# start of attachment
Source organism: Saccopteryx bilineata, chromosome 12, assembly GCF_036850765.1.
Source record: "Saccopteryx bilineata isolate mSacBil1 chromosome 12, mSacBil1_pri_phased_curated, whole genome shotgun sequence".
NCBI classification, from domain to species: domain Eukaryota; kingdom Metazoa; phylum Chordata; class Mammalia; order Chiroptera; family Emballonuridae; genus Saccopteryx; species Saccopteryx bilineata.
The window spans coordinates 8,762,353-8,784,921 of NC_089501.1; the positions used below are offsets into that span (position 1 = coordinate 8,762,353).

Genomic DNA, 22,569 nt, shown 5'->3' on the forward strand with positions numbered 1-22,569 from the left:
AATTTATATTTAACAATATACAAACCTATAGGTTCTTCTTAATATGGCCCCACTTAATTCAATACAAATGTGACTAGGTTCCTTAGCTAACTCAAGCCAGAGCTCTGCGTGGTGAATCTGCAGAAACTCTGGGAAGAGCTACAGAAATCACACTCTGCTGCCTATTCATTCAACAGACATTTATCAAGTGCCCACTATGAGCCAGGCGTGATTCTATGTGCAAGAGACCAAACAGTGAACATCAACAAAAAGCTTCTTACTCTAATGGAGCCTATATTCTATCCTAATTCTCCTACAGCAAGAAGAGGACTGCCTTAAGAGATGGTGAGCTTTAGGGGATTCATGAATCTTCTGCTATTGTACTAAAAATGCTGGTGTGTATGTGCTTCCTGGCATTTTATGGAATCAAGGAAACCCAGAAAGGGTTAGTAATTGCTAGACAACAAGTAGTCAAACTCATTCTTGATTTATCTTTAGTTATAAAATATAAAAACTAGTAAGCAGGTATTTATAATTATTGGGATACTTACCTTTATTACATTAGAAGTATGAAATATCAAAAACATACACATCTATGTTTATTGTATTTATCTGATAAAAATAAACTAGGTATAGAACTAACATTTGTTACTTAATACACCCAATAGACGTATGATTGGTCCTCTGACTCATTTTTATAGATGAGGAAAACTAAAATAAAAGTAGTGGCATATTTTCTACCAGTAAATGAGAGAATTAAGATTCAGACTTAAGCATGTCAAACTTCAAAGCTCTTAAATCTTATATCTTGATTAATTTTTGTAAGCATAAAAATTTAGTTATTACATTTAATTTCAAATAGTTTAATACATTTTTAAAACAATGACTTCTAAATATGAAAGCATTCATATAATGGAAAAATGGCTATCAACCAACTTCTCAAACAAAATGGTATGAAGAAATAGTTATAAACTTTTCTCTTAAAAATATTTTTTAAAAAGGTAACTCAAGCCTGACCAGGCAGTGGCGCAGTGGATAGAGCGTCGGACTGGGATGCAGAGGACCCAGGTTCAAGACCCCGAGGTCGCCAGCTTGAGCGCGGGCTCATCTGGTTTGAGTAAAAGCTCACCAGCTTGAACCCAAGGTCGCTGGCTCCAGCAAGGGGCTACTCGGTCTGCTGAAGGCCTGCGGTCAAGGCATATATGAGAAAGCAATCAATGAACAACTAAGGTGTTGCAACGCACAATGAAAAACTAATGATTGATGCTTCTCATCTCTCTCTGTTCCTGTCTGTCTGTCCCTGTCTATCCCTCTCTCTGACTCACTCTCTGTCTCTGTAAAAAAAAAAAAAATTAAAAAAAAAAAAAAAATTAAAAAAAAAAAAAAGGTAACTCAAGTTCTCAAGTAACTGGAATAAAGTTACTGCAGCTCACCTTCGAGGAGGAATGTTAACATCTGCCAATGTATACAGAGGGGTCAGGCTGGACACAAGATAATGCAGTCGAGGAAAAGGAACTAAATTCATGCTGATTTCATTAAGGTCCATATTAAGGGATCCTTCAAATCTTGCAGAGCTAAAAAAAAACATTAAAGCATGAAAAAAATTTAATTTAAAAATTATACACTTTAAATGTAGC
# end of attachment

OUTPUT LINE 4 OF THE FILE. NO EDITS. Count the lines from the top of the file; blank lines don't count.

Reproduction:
The window spans coordinates 8,762,353-8,784,921 of NC_089501.1; the positions used below are offsets into that span (position 1 = coordinate 8,762,353).